Here’s how Lewis Thomas (1913 ~ 1993) explains it in his book THE MEDUSA AND THE SNAIL, “Mistakes are at the very base of human thought, embedded there, feeding the structure like root nodules. If we were not provided with the knack for being wrong, we could never get anything useful done. We think our way along by choosing between right and wrong alternatives, and the wrong choices have to be made as often as the right ones. We get along in life this way.”
When the populace of a certain village was evenly divided on the ‘right’ way to punish a disobedient child, they decided to seek council with the village elder. The spokesman for Opinion A gave his view to the elder. As the others listened in silence, the elder spoke, “You are right.”While maintaining his decorum, but visibly upset, the spokesman for Opinion B said, “But Wise One, you have given your counsel before hearing from me!” He then shared his opinion with the elder. After listening to it, the Wise One said, “You are right.”“But, Honorable One,” protested another villager, “you have just agreed with two opposing viewpoints!” The Wise One turned his way and said, “You are right.”
If I could “make” my patients understand some specific points about communicating, the below ideas would be some of them.
Communication between two or more humans is likely to be marked by expressions of one’s thoughts and feelings. This imperfect communication is likely to be misinterpreted by the recipient of the communication. These communication flaws pile up on each other usually leading to an argument. If couples want to communicate more effectively, I would advise them to frequently confirm whether the other party has received the message that was intended. Imagine going to a foreign country whose language you don’t understand. You probably wouldn’t expect that they would understand you and you wouldn’t be surprised if you were confused by what they say. You would make extra efforts to try to make yourself clear; perhaps you’d bring a translating dictionary. In a similar fashion, we should not assume that another would perfectly understand us – even though we are both speaking English. Perhaps we use a regional expression that is not familiar to the recipient of our communication. Perhaps the other party has a pressing personal problem that distracts them from listening closely. There are hundreds of perfectly normal reasons why communication between two humans will go cock-eyed. For a couple with strong emotional ties (good or bad) there may be thousands of reasons.
Let me relate a story; recently a patient who is quite an expert in the area of computers was explaining to me that now there are various computer platforms. (Windows, Linux, Java etc.) He explained that now, even computers are experiencing problems communicating. In this patient’s profession, they call it "porting". (e.g., the data didn’t port very well to the new computer) In other words, the data was mangled and unusable by the other computer. In human relationships, it might be called an argument. When a couple encounters an argument, it’s safe to assume that there has been an error in communication. There has been a mistranslation. At this point, the couple should back up and try to discover where the communication derailed.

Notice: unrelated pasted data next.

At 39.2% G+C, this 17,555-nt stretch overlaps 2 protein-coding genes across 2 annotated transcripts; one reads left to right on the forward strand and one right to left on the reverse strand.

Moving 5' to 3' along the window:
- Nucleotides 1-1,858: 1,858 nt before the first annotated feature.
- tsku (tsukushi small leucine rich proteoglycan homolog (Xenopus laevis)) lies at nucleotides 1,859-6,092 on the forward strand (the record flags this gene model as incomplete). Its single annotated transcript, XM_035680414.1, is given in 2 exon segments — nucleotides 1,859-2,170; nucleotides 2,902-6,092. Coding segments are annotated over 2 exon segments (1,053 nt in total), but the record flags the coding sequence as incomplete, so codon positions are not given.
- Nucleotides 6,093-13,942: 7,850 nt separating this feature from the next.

In grad school, we were taught about a concept described as "positive intentionality" – the idea is that basically, people intend to behave in a positive and productive manner. Obviously, those positive intentions all too often get serious mangled in the process of communication but, it’s usually safe to assume that a couple who say they care for each other want to communicate in such a way that something positive and productive results from a communication. The fact that a couple frequently argues is most often indicative of an error (misunderstanding) in the communication process. So, remember, even though we speak English it does not necessarily follow that our communication will be easily or clearly understood. It is your responsibility as the sender of a communication to confirm that the receiver of the communication understood your intentions. If you don’t confirm it, it is your responsibility that you didn’t take the time to clarify the communication. Another comment from my teacher, “It never the audience’s fault.” By this, he was suggesting a play – if the audience doesn’t like the play – it’s not their fault. The problem lies with the one who wrote the play or the performers. So, it is the responsibility of the sender of a communication to be responsible for the effect their communication – not the receiver.
If you accept the premise that communication is an inherently dicey process then it makes sense that “rules for effective communication” might be a helpful tool to reduce the likelihood that miscommunications will occur. At first, couples may balk at the idea of trying to use “rules”. They may complain that it’s unnatural or too complicated. Honestly, while I understand, I think it comes down to whining. If someone experienced a significant injury, physical therapy may be required – and in physical therapy, one exercises the injured part of the body to regain greater functionality. Where we ever got the idea that a relationship should be easy or natural, I don’t know but it wouldn’t surprise me if it was therapists. The truth is, relationships require effort. Of all the things we have, I can’t think of one that doesn’t require some kind of effort to maintain the enjoyment of the possession or relationship. If you’ve ever been at a formal committee meeting or governmental meeting, it’s quickly apparent that there are rules that govern the process of the meeting. The rules are actually written down in a book. The rules are called Robert’s Rules of Order (no relation to yours truly). I haven’t read the book but I’ve been to a lot of meetings.